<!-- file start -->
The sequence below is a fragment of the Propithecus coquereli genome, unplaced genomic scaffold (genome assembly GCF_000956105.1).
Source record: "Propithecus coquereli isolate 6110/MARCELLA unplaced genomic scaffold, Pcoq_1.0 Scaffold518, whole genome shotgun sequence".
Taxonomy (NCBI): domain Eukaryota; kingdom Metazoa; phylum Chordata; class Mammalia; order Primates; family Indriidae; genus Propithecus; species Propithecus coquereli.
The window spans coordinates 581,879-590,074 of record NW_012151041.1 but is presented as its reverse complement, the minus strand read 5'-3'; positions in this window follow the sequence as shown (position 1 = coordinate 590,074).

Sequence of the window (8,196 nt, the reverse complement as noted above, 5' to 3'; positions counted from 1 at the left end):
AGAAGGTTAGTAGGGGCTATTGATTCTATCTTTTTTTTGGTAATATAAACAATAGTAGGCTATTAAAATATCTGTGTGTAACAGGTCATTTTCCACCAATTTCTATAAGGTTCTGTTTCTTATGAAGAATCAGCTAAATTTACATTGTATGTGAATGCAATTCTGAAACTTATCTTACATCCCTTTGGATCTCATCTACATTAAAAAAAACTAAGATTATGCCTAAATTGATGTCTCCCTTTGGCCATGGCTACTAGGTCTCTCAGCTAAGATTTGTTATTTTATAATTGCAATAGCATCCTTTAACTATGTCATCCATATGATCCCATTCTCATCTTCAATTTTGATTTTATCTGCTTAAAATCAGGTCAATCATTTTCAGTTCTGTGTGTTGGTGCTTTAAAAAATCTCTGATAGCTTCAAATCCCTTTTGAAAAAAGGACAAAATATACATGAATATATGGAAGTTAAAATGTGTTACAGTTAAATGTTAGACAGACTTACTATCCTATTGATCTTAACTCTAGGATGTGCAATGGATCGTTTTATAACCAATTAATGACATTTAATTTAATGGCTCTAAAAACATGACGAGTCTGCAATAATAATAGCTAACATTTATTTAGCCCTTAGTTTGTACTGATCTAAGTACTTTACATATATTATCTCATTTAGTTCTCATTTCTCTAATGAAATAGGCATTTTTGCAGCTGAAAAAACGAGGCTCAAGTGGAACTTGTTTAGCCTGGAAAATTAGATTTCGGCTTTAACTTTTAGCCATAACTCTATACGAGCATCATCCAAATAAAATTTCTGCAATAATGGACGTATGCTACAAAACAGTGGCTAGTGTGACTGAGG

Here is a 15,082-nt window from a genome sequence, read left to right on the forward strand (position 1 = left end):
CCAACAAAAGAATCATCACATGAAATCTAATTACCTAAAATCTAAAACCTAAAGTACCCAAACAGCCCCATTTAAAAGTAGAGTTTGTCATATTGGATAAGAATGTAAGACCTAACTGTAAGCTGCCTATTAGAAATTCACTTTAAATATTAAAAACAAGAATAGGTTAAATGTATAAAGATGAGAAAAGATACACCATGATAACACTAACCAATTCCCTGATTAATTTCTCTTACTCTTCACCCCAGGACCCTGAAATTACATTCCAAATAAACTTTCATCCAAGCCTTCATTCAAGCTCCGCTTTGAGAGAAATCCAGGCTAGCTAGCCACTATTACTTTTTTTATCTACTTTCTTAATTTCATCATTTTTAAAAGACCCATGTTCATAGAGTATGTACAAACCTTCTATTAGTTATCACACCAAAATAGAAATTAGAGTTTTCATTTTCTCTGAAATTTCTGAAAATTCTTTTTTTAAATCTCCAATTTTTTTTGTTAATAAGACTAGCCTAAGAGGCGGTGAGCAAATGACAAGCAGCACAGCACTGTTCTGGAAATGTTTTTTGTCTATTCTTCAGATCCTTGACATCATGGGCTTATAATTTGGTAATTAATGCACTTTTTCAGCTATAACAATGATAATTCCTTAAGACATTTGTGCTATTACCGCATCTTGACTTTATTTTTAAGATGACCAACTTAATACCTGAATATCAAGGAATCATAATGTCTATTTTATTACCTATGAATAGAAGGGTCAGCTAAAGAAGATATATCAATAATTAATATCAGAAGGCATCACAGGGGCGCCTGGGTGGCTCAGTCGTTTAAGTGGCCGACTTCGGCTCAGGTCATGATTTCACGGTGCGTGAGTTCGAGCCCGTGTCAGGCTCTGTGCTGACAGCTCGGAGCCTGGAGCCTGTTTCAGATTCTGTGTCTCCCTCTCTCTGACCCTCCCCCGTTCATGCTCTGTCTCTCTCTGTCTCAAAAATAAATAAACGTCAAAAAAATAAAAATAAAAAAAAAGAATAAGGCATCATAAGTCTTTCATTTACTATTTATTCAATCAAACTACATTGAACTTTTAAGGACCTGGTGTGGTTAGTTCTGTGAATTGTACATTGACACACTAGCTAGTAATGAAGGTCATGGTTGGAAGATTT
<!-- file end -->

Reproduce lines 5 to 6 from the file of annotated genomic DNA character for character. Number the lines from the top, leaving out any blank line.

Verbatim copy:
Sequence of the window (8,196 nt, the reverse complement as noted above, 5' to 3'; positions counted from 1 at the left end):
AGAAGGTTAGTAGGGGCTATTGATTCTATCTTTTTTTTGGTAATATAAACAATAGTAGGCTATTAAAATATCTGTGTGTAACAGGTCATTTTCCACCAATTTCTATAAGGTTCTGTTTCTTATGAAGAATCAGCTAAATTTACATTGTATGTGAATGCAATTCTGAAACTTATCTTACATCCCTTTGGATCTCATCTACATTAAAAAAAACTAAGATTATGCCTAAATTGATGTCTCCCTTTGGCCATGGCTACTAGGTCTCTCAGCTAAGATTTGTTATTTTATAATTGCAATAGCATCCTTTAACTATGTCATCCATATGATCCCATTCTCATCTTCAATTTTGATTTTATCTGCTTAAAATCAGGTCAATCATTTTCAGTTCTGTGTGTTGGTGCTTTAAAAAATCTCTGATAGCTTCAAATCCCTTTTGAAAAAAGGACAAAATATACATGAATATATGGAAGTTAAAATGTGTTACAGTTAAATGTTAGACAGACTTACTATCCTATTGATCTTAACTCTAGGATGTGCAATGGATCGTTTTATAACCAATTAATGACATTTAATTTAATGGCTCTAAAAACATGACGAGTCTGCAATAATAATAGCTAACATTTATTTAGCCCTTAGTTTGTACTGATCTAAGTACTTTACATATATTATCTCATTTAGTTCTCATTTCTCTAATGAAATAGGCATTTTTGCAGCTGAAAAAACGAGGCTCAAGTGGAACTTGTTTAGCCTGGAAAATTAGATTTCGGCTTTAACTTTTAGCCATAACTCTATACGAGCATCATCCAAATAAAATTTCTGCAATAATGGACGTATGCTACAAAACAGTGGCTAGTGTGACTGAGG